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Kicking at the cornerstone of democracy The State of Press Freedom in Australia 2012

PRESS FREEDOM IN THE ASIA-PACIFIC REGION By Kate Bice

Radio journalist Farukh Lega Sultani interviews the spokesman of the International Security Assistance Force in Afghanistan, 2011 Photograph by Matthew Chlosta, Creative Commons

Afghanistan An 18-month kidnap saga involving two French journalists and their three Afghan interpreters and assistants ended with their release in June 2011. An Afghan journalist was killed in an insurgent attack that caused mass casualties in the province of Uruzgan in August 2011 and an Iranian cameraman died while filming a pitched battle between NATO forces and Islamic militants in one of Kabul’s most protected neighbourhoods. Journalism continues to grow in seriousness and commitment, though the environment of insecurity and the frequent interventions of political actors and the clergy continue to retard the momentum for positive changes.

Burma Imprisoned journalists and writers were released under a general relaxation of media control. Nine journalists were released in 2011, including blogger and comedian Zarganara and writer and publisher of the Myanmar Tribune, Aung Kyaw San. Under a large-scale amnesty in January 2012, 17 more journalists and bloggers were released. They included 13 journalists working for the Burmese exile radio and television station Democratic Voice of Burma (DVB). According to DVB, nine of its reporters remained in prison. Many were subjected to torture in attempts to extract information about other members of the network of undercover video reporters. However, the government continued its close control of the media, tightening access to the internet and pressuring journalists to self-censor.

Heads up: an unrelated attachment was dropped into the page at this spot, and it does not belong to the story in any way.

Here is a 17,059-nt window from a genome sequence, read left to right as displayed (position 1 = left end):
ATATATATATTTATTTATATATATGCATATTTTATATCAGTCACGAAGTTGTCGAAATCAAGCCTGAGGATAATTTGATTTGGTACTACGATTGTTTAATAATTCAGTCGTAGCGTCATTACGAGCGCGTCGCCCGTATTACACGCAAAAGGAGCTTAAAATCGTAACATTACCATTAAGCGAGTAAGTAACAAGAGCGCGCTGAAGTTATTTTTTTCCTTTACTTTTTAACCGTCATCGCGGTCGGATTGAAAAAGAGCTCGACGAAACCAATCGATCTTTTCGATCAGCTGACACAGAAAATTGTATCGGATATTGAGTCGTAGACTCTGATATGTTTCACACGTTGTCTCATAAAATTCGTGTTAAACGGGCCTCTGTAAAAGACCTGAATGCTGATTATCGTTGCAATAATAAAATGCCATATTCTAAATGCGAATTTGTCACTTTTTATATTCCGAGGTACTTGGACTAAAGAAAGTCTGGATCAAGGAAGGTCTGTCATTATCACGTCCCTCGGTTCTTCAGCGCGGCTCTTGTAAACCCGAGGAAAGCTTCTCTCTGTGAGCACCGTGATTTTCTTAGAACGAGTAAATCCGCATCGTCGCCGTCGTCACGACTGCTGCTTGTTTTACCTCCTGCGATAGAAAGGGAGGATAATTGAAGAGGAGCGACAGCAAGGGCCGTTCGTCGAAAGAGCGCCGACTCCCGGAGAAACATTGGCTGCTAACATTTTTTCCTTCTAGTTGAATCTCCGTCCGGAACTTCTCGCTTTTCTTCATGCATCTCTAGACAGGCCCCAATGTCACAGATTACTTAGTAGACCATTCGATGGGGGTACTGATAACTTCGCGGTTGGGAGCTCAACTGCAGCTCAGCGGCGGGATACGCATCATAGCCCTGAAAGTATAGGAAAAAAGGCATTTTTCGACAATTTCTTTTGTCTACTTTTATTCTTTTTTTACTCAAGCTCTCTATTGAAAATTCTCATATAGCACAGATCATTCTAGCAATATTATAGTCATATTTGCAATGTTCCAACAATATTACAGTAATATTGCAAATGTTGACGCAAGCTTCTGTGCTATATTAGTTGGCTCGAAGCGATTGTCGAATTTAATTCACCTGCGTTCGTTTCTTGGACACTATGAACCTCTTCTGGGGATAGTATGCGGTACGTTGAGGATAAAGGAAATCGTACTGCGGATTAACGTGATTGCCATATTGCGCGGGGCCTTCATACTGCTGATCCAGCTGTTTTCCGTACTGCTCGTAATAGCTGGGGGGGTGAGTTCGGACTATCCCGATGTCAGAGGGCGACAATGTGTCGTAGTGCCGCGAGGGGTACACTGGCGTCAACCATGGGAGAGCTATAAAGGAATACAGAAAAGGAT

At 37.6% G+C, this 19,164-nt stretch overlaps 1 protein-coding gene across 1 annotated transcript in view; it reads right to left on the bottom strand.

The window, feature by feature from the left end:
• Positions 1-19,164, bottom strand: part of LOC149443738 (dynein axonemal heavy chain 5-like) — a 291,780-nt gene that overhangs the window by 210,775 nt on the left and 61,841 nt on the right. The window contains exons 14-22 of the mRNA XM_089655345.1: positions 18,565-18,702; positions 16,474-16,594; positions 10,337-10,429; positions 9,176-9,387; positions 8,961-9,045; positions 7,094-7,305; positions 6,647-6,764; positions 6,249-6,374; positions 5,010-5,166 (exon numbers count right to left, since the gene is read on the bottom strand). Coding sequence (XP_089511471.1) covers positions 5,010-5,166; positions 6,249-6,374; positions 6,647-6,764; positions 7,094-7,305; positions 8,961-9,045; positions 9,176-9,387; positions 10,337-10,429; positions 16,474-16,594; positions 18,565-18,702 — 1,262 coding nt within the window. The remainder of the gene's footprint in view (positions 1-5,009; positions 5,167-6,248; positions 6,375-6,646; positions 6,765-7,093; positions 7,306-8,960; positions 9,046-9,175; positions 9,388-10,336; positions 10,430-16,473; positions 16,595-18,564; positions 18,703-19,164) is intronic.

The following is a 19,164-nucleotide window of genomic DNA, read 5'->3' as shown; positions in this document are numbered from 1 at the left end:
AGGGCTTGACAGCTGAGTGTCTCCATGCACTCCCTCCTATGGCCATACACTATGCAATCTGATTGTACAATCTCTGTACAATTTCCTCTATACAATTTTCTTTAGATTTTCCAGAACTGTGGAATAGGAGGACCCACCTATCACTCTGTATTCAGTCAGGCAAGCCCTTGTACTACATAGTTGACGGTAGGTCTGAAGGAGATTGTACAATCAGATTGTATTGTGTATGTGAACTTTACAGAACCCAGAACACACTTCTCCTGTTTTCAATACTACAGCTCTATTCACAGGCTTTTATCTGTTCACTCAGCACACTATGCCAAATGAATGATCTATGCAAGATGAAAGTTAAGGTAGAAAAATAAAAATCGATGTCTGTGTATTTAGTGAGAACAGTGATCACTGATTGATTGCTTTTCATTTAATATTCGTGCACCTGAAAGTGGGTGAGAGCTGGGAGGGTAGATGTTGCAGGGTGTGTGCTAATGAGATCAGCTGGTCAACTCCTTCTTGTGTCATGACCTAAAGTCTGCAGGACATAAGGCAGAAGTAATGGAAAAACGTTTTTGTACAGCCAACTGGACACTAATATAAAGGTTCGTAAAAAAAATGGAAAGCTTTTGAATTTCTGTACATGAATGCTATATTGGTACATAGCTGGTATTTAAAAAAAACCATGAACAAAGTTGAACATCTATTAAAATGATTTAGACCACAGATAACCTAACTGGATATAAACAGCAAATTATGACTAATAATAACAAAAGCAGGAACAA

China A journalist was killed and others were physically harassed, detained, tortured and silenced through various means in the People’s Republic of China. An investigative journalist, Li Xiang, was stabbed to death and his laptop stolen in Luoyang City, Henan Province, in September 2011, while he was pursuing a story about black market cooking oil, a high profile crime in the area. Local police classified the crime as a robbery, a claim contested by Li’s colleagues. In numerous cases, the authorities used state secrecy laws to harass journalists. Liu Xianbin, of Sichuan, was sentenced to 10 years’ imprisonment for “inciting subversion of state power” on the basis of several articles he wrote for overseas media. Ji Xuguang was accused of revealing state secrets while investigating a civil servant who had kidnapped and imprisoned

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2012 Press Freedom Report  

The Annual Media Alliance summary of press freedom issues in Australia